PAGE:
Efforts to bring back staff may include persuasion, pay cuts & disciplinary action.
Gujarat, Madhya Pradesh and Uttar Pradesh have loosened labour laws that will allow companies to hire and fire workers more easily.
Factories and other establishments in some states may be allowed to cut salaries and initiate disciplinary action against workers who don’t report back to work within a stipulated period once the Covid-19 lockdown is lifted.
Labour department officials in states such as Gujarat, Madhya Pradesh, Karnataka and Uttar Pradesh told ET that issuing such an advisory to factories in their states is being considered at the top levels to bring workers back. Gujarat, Madhya Pradesh and Uttar Pradesh have loosened labour laws that will allow companies to hire and fire workers more easily as part of measures to make conditions for companies easier in order to resume economic activity.
“While an internal discussion is being held on these lines, a final decision will be taken if the lockdown is not extended beyond May 17,” said a top official in Gujarat’s labour department.
A directive, if issued, would be under the Factories Act, which covers any unit that employs 10 or more workers and uses electricity for production or employs 20 or more people with or without electricity.
Any circular would apply to all workers in relevant units and include migrant workers who may have either gone back home or are preparing to leave due to uncertainty over jobs and wages.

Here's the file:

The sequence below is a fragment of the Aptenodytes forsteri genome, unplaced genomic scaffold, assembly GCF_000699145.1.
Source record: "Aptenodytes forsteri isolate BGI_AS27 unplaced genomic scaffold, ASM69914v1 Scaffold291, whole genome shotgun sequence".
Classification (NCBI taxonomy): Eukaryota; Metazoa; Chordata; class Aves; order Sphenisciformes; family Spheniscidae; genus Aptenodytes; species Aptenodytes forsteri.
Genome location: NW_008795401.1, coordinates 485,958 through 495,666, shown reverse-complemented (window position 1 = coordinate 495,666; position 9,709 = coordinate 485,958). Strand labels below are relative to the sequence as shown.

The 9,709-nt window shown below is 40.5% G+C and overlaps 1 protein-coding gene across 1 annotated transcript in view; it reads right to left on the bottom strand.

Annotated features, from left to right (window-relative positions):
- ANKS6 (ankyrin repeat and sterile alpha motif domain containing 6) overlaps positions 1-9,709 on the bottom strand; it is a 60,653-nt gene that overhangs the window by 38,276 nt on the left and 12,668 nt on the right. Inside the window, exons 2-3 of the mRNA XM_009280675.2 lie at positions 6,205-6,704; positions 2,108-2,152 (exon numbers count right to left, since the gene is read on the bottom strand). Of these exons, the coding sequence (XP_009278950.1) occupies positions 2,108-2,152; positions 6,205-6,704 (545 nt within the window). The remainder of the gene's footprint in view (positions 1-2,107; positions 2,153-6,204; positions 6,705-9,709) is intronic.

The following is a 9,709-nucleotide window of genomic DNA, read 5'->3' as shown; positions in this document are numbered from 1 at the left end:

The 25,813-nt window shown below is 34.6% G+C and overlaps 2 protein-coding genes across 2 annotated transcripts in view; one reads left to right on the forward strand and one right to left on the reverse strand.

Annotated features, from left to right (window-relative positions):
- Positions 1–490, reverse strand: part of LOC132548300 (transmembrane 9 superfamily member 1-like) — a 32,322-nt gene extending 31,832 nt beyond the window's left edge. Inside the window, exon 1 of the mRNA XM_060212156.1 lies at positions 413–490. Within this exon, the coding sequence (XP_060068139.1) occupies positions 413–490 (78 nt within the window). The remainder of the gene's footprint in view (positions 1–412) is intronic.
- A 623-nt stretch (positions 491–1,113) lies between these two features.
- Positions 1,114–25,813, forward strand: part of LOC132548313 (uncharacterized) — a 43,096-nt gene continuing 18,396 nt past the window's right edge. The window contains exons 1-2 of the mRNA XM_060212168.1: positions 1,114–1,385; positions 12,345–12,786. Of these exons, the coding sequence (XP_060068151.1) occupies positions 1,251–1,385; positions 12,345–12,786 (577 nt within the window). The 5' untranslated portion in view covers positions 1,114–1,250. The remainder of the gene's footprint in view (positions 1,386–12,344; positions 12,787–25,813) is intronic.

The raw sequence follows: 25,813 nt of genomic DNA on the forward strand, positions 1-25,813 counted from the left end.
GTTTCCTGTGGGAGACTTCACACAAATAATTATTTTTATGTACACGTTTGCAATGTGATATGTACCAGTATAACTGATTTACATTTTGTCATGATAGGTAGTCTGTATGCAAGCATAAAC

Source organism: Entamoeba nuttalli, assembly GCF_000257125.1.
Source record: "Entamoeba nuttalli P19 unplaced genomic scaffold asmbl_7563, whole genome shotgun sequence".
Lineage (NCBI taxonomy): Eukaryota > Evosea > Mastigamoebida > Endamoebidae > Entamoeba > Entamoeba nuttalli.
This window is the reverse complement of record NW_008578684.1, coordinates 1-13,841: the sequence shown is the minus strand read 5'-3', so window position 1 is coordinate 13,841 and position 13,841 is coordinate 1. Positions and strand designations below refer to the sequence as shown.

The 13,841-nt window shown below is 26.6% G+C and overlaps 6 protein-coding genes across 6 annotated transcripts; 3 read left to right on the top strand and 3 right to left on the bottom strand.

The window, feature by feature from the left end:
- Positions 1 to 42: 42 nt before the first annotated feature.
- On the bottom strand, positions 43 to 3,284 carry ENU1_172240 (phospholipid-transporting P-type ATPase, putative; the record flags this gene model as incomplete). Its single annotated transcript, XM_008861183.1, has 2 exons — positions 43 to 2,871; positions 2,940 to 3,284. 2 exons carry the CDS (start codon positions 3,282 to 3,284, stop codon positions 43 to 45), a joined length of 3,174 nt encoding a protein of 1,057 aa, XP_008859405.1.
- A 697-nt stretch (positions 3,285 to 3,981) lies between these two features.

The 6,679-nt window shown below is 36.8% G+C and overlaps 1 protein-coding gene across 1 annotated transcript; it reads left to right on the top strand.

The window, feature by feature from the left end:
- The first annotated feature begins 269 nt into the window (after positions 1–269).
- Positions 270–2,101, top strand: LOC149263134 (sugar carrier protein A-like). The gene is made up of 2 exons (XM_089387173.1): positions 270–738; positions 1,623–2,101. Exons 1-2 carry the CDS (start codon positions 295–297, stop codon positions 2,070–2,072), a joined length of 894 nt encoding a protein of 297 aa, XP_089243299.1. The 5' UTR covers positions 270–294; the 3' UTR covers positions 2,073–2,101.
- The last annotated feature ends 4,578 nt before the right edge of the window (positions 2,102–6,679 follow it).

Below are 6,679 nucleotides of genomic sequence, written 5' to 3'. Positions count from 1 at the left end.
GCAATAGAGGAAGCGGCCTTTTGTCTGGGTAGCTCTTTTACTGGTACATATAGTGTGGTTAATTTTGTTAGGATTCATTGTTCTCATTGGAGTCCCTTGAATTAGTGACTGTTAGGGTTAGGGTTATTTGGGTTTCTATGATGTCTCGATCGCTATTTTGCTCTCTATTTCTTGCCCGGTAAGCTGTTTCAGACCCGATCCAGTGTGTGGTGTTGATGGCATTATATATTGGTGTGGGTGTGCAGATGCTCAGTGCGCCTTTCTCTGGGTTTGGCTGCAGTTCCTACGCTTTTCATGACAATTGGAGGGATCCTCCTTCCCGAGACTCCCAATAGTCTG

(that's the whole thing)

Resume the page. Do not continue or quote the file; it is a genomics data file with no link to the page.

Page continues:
Not Enough Manpower to Restart Factories
The idea is to dissuade migrant workers from going back or to return as soon as possible if they’ve left. At least a dozen employers’ associations met labour minister Santosh Kumar Gangwar on Friday and urged the Centre to issue such an advisory as it would compel workers to return.
There is recent precedent for such measures — Goa, Gujarat and other states had in April issued similar advisories to allow essential services during the lockdown to ensure unhindered supply of medicines, food, fruit, vegetables, milk, bread and other items.
Such a measure will put pressure on workers to rejoin or face the risk of losing their jobs while helping the government address the issue of labour shortage as it looks to get factories open and resume economic activity, according to the people cited earlier. There is concern that unless strict orders are issued, workers may not come back to work even if the lockdown is lifted and production is allowed subject to precautions and social distancing rules. Millions of migrant workers have gone back to home states in the absence of work, leaving industrial hubs without enough manpower to restart factories.